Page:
If things had gone as planned, visiting the Royal BC Museum in Victoria this weekend would have been a different kind of experience. Previously scheduled to close on Sept. 6 ahead of a multimillion-dollar, multiyear demolition and rebuild, the provincial museum may have attracted nostalgic British Columbians eager to show it to children who would no longer be kids when it reopened – and to see it themselves one last time. Not that there’s much left to see. Swaths of the museum have been shuttered in anticipation of the closure. The joke goes that even at the deeply discounted admission price of $5, visitors are still not getting their money’s worth.
But the museum is not going ahead with the proposed eight-year project. Instead, museum staff have spent the summer working up plans to refill some of the galleries, while also preparing to launch a more than $1-million public consultation campaign about the museum’s future.
“It’s a very intensive time,” says museum CEO Alicia Dubois.
The Royal BC Museum and Archives is a series of structures that sits by Victoria’s Inner Harbour. The RBCM has an operating budget of about $21-million, with an annual provincial grant of just less than $12-million. Prepandemic, about half of the museum’s operating budget came from admissions – including its IMAX theatre – as well as philanthropy. While it’s a much smaller institution than the country’s largest provincial museum – the Royal Ontario Museum, which is projecting operating expenses of $81-million in 2022-2023 – the RBCM is a key part of Victoria’s tourism economy. At its current location since 1968, it has not been substantially renovated.
But to Premier John Horgan’s surprise, his May announcement that the NDP government would spend $789-million to build a new RBCM was not embraced. In the midst of ballooning inflation, housing and health care crises, and on year three of a pandemic, the public did not seem to care that the building has outlived its useful life, has significant seismic issues and that much of its content is outdated.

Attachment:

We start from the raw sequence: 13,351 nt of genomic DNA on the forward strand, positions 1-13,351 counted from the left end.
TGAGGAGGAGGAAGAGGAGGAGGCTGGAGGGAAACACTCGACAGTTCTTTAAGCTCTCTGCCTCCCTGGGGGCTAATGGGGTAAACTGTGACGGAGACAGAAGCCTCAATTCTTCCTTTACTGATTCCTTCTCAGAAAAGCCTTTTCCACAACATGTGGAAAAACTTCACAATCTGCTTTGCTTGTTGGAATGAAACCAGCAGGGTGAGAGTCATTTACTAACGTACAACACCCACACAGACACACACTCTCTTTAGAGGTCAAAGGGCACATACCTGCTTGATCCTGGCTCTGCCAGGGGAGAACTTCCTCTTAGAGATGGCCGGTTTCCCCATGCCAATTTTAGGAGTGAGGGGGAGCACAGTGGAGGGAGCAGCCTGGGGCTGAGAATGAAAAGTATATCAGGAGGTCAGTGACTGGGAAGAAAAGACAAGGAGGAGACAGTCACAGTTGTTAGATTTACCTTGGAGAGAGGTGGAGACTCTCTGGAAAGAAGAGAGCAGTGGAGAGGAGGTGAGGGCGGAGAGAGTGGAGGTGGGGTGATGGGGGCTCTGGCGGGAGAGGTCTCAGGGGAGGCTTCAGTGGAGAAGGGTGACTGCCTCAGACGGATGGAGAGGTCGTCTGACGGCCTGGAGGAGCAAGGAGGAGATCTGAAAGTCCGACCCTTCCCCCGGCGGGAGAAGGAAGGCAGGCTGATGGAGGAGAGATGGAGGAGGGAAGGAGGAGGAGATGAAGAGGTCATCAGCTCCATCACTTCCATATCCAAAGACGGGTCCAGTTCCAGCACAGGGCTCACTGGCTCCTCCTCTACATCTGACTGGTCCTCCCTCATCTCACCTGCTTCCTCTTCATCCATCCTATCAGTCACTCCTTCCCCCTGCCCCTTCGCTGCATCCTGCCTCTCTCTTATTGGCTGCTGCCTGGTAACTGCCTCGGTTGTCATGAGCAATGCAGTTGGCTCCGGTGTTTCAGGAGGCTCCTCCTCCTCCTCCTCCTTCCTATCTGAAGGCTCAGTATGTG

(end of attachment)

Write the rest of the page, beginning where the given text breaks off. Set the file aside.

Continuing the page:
“There was not a lot of positive feedback,” Dubois told The Globe and Mail in an interview this week, during which she revealed plans for the museum moving forward.
One could call that an understatement. After weeks of outrage from the public and the opposition – the BC Liberals promised to cancel the rebuild, calling it a vanity project – the Premier halted the project.
“We thought we had it right. Clearly we did not,” Horgan said as he made the announcement in June. The idea would be re-evaluated after public consultation, he said. Noticeably absent that day was Tourism, Arts Culture and Sport Minister Melanie Mark, who had been a strong supporter of the new museum and, before the reversal, had made the case for it with a detailed technical briefing.
As for the museum itself – with its third-floor galleries dedicated to the history of B.C. already closed – Horgan mused at that news conference that it shouldn’t be a problem to fill those empty spaces.
“There are seven million items held by the museum and some of them have not seen the light of day for generations,” he told reporters. “So I don’t believe there’ll be any challenge in filling spaces in the exhibit hall to ensure that there’s a very full and comprehensive flavour of all of the history and tapestry of what makes British Columbia so unique.”
You could almost hear the gasps from curators.
“I think the whole team, they were like, ‘What?’” said Dubois this week. She pointed out that the museum’s recent Orcas exhibition took three years to put together.
Dubois and her staff had to scramble to change gears. Amid the curatorial whiplash, Dubois also had to come up with a plan for meaningful public engagement after a process that was perceived as being less than transparent – all while dealing with a significant internal cultural shift, following findings of systemic racism at the museum that preceded her arrival. In addition, the museum is building a new collections and research facility just outside Victoria. “Needless to say, people are working very hard,” she says.
But now she has a plan for both the public engagement campaign – with a proposal presented to the board on Aug. 18 – and for programming at least some of those empty galleries.
Beginning in the fall, three museum officials, including Dubois, will travel to 24 spots in the province to meet with the public and stakeholders, among them Indigenous groups and multicultural associations. Travelling exhibits will complement the discussions. There will also be virtual meetings.